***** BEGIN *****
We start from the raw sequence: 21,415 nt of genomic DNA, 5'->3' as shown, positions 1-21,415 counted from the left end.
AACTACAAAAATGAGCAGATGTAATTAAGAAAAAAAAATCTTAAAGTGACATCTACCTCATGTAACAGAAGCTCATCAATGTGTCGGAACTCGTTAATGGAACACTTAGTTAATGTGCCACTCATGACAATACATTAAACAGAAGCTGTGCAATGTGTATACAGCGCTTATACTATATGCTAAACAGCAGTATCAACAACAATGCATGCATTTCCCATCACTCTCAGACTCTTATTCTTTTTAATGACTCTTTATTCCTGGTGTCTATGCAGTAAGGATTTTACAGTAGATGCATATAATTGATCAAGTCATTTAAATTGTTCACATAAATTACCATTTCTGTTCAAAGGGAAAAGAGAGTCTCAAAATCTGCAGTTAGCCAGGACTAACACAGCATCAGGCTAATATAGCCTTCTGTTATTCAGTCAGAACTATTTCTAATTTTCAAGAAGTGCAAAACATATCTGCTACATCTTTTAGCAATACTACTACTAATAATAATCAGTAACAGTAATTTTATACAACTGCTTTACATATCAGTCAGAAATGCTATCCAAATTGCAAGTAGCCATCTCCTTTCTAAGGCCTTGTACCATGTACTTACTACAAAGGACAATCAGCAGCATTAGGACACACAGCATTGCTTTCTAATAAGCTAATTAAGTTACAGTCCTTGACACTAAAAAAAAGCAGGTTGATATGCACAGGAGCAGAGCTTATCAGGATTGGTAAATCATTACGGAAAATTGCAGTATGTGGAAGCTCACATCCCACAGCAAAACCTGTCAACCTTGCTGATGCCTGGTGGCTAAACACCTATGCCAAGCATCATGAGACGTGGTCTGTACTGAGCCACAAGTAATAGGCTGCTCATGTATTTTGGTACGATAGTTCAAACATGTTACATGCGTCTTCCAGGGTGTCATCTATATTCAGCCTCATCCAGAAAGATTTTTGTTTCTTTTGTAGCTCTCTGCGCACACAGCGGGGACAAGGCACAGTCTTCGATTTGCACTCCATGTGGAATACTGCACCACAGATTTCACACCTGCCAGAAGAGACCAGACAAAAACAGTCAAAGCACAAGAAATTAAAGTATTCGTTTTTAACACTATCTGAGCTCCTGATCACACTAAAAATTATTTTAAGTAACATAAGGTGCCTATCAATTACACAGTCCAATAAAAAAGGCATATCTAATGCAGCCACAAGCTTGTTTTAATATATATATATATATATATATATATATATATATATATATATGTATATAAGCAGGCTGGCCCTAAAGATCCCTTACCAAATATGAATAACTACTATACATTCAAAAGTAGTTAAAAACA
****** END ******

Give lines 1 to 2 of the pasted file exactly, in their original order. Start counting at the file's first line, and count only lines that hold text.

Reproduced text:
We start from the raw sequence: 21,415 nt of genomic DNA, 5'->3' as shown, positions 1-21,415 counted from the left end.
AACTACAAAAATGAGCAGATGTAATTAAGAAAAAAAAATCTTAAAGTGACATCTACCTCATGTAACAGAAGCTCATCAATGTGTCGGAACTCGTTAATGGAACACTTAGTTAATGTGCCACTCATGACAATACATTAAACAGAAGCTGTGCAATGTGTATACAGCGCTTATACTATATGCTAAACAGCAGTATCAACAACAATGCATGCATTTCCCATCACTCTCAGACTCTTATTCTTTTTAATGACTCTTTATTCCTGGTGTCTATGCAGTAAGGATTTTACAGTAGATGCATATAATTGATCAAGTCATTTAAATTGTTCACATAAATTACCATTTCTGTTCAAAGGGAAAAGAGAGTCTCAAAATCTGCAGTTAGCCAGGACTAACACAGCATCAGGCTAATATAGCCTTCTGTTATTCAGTCAGAACTATTTCTAATTTTCAAGAAGTGCAAAACATATCTGCTACATCTTTTAGCAATACTACTACTAATAATAATCAGTAACAGTAATTTTATACAACTGCTTTACATATCAGTCAGAAATGCTATCCAAATTGCAAGTAGCCATCTCCTTTCTAAGGCCTTGTACCATGTACTTACTACAAAGGACAATCAGCAGCATTAGGACACACAGCATTGCTTTCTAATAAGCTAATTAAGTTACAGTCCTTGACACTAAAAAAAAGCAGGTTGATATGCACAGGAGCAGAGCTTATCAGGATTGGTAAATCATTACGGAAAATTGCAGTATGTGGAAGCTCACATCCCACAGCAAAACCTGTCAACCTTGCTGATGCCTGGTGGCTAAACACCTATGCCAAGCATCATGAGACGTGGTCTGTACTGAGCCACAAGTAATAGGCTGCTCATGTATTTTGGTACGATAGTTCAAACATGTTACATGCGTCTTCCAGGGTGTCATCTATATTCAGCCTCATCCAGAAAGATTTTTGTTTCTTTTGTAGCTCTCTGCGCACACAGCGGGGACAAGGCACAGTCTTCGATTTGCACTCCATGTGGAATACTGCACCACAGATTTCACACCTGCCAGAAGAGACCAGACAAAAACAGTCAAAGCACAAGAAATTAAAGTATTCGTTTTTAACACTATCTGAGCTCCTGATCACACTAAAAATTATTTTAAGTAACATAAGGTGCCTATCAATTACACAGTCCAATAAAAAAGGCATATCTAATGCAGCCACAAGCTTGTTTTAATATATATATATATATATATATATATATATATATATATATATGTATATAAGCAGGCTGGCCCTAAAGATCCCTTACCAAATATGAATAACTACTATACATTCAAAAGTAGTTAAAAACA